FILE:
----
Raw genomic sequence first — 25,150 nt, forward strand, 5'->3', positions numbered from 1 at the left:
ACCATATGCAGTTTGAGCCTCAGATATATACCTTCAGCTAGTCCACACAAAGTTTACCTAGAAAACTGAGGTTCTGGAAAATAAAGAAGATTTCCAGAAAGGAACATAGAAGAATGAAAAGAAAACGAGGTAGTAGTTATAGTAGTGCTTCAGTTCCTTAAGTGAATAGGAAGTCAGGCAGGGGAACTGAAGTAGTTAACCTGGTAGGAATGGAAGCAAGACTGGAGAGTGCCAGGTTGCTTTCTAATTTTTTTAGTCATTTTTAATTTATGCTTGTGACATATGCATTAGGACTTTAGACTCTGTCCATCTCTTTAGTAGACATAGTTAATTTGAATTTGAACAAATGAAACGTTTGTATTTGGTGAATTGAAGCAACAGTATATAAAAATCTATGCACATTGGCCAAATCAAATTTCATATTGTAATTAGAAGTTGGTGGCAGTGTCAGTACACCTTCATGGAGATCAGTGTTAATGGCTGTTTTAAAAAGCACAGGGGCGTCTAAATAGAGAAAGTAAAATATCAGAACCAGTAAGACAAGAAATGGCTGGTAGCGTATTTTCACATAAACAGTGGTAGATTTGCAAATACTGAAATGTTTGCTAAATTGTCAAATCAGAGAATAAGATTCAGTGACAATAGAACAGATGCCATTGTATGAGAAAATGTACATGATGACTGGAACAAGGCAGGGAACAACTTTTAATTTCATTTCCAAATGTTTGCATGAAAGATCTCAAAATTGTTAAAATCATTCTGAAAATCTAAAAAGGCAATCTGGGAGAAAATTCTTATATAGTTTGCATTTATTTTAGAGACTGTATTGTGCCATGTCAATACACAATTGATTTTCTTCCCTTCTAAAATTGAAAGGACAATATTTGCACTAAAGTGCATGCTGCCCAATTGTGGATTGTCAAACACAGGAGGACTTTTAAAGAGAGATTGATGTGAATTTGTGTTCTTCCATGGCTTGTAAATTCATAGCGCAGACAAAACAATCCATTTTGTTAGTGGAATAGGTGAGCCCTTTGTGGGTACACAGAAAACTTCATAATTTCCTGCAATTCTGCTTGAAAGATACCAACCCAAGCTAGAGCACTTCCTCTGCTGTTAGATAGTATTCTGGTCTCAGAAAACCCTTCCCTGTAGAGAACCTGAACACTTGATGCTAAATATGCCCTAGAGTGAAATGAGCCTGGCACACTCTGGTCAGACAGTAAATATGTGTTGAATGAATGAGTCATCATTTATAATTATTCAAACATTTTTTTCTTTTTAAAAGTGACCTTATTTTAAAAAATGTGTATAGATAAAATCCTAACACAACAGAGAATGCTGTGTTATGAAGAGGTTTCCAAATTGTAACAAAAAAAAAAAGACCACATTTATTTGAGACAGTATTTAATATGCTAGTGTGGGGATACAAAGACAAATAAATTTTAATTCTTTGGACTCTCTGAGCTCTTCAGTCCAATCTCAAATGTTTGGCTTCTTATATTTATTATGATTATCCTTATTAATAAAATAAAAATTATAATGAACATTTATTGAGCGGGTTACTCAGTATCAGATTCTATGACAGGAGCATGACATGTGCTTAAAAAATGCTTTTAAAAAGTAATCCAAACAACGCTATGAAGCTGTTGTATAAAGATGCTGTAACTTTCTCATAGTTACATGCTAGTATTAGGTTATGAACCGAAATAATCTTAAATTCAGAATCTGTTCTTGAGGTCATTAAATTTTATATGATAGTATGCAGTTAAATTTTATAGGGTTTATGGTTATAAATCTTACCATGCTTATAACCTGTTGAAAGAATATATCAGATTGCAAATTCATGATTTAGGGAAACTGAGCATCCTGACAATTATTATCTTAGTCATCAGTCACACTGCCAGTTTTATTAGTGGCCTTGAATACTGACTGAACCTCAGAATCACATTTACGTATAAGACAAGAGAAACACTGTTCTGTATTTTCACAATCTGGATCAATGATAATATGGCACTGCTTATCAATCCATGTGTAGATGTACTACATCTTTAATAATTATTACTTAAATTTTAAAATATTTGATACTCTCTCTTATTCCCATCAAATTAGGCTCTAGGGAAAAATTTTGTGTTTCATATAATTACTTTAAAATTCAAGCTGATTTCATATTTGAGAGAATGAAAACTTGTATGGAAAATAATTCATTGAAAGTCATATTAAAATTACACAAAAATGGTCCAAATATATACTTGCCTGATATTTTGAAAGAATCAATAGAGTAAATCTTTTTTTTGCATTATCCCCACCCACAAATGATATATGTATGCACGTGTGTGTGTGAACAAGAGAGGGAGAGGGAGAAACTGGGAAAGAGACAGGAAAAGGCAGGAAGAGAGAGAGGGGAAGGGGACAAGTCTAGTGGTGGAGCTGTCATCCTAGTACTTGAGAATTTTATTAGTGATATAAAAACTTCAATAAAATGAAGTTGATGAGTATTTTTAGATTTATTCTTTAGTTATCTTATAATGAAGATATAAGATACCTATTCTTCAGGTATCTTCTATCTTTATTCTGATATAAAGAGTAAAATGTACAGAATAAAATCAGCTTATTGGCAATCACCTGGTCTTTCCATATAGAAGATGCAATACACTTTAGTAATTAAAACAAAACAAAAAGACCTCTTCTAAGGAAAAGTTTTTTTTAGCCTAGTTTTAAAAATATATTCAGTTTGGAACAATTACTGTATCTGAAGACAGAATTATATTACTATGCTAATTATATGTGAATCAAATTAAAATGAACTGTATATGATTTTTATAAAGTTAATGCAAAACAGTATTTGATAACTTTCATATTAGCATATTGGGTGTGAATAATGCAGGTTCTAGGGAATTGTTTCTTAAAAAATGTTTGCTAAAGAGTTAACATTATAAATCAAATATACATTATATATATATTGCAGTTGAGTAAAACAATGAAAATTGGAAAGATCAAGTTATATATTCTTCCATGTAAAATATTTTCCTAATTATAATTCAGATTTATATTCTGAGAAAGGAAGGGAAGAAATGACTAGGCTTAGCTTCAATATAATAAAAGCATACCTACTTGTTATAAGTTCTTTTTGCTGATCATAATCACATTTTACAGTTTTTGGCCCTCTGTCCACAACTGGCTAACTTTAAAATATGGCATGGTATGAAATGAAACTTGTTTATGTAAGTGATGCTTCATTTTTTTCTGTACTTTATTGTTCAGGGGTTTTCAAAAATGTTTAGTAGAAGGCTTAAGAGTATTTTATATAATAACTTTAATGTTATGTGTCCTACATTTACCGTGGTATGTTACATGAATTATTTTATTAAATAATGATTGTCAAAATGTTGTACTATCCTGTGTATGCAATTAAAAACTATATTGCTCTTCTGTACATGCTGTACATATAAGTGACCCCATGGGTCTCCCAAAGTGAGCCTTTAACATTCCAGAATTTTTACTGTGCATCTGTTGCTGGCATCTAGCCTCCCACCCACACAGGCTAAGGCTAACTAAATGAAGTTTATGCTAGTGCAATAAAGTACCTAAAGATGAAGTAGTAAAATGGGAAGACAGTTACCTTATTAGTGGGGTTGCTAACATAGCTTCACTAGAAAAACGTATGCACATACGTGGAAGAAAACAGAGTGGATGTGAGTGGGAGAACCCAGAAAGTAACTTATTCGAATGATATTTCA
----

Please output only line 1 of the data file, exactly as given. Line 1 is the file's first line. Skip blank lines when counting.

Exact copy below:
Raw genomic sequence first — 25,150 nt, forward strand, 5'->3', positions numbered from 1 at the left: